At least they’ve never been my favorite flora while hiking. Devil’s club looks just like one might imagine from the name. It has thick spiny stems with large leaves that also have their own set of spines on the underside of the leaf. The thorns on the stem can sometimes be an inch long. Many have discovered how not even jeans will protect you from them. Once you are stuck with a thorn, they are very hard to get out.
After being introduced to bladderwracks and beach greens, I was reminded of a friend who recently told me that devil’s club is edible. I asked Kelsey about eating devil’s club and she confirmed what I had been told. She also told me how devil’s club is not only edible, but used by Native Alaskans and Native Americans in the Pacific Northwest for medicinal purposes by using the inner part of the stem to make teas and salves.
Natives also see them as a sacred plant used to ward off evil spirits. I felt rather ignorant being informed about a plant I’ve been familiar with and wary of my entire life. Finding out about the plant’s importance to Native Alaskans, how they are a possible alternative to insulin to help Type 2 diabetes, and are used to treat the same symptoms as aspirin, was an interesting and somewhat humbling revelation.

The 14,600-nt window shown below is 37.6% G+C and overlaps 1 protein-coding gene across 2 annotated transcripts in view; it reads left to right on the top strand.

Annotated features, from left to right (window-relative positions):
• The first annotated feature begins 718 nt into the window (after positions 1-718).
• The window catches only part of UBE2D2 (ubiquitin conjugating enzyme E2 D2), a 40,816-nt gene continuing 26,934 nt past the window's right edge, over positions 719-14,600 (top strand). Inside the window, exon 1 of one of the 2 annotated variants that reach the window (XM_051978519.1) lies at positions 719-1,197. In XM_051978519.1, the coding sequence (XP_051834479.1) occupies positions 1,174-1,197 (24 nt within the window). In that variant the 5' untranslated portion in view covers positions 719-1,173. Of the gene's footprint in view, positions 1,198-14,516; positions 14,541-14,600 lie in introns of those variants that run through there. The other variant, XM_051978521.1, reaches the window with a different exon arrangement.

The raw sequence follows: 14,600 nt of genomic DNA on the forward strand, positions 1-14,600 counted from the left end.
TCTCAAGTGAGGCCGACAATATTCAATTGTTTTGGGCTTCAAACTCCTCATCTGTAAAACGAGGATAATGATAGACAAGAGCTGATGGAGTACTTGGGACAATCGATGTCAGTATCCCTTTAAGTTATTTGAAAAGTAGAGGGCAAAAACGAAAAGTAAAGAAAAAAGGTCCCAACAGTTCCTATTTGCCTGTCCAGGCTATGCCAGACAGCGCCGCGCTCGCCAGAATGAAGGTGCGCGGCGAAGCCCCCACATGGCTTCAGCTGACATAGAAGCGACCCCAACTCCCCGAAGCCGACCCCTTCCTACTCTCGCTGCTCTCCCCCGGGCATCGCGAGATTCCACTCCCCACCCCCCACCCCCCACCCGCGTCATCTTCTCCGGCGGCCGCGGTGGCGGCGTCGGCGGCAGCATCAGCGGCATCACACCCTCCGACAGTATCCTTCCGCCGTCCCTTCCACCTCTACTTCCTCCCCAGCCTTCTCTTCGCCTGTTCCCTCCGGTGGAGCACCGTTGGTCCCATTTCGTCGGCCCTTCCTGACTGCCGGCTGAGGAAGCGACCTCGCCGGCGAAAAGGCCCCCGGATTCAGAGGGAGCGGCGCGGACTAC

The edible part of the plant is the early green bud of the leaves, picked before their spines get hard. As our group continued down the trail I searched among the devil’s club for any buds that were still small enough to eat. I eventually found one and confirmed with Kelsey that it was at the right stage for eating. She picked the small green and white bud and split it apart for a few of us who wanted to try it. The bud had an interesting flavor—similar to the earthy flavor of a carrot. Before we set our boats in the water hours earlier I couldn’t have guessed my perspective of a plant I’ve always viewed as a prickly nuisance would be changed to respect.
The time came when we needed to turn around and head back to the beach. As we stepped out of the forest we could see out across Resurrection Bay, with the sunken earth of Tonsina Point in the foreground. Before the 1964 earthquake much of the point was above water. The trees on the point that were flooded with ocean water from the resulting tsunamis are now bare weather-beaten pillars—their exposed roots and large trunks preserved by the salt water. They have remained lifeless, a ghost forest as some people call it.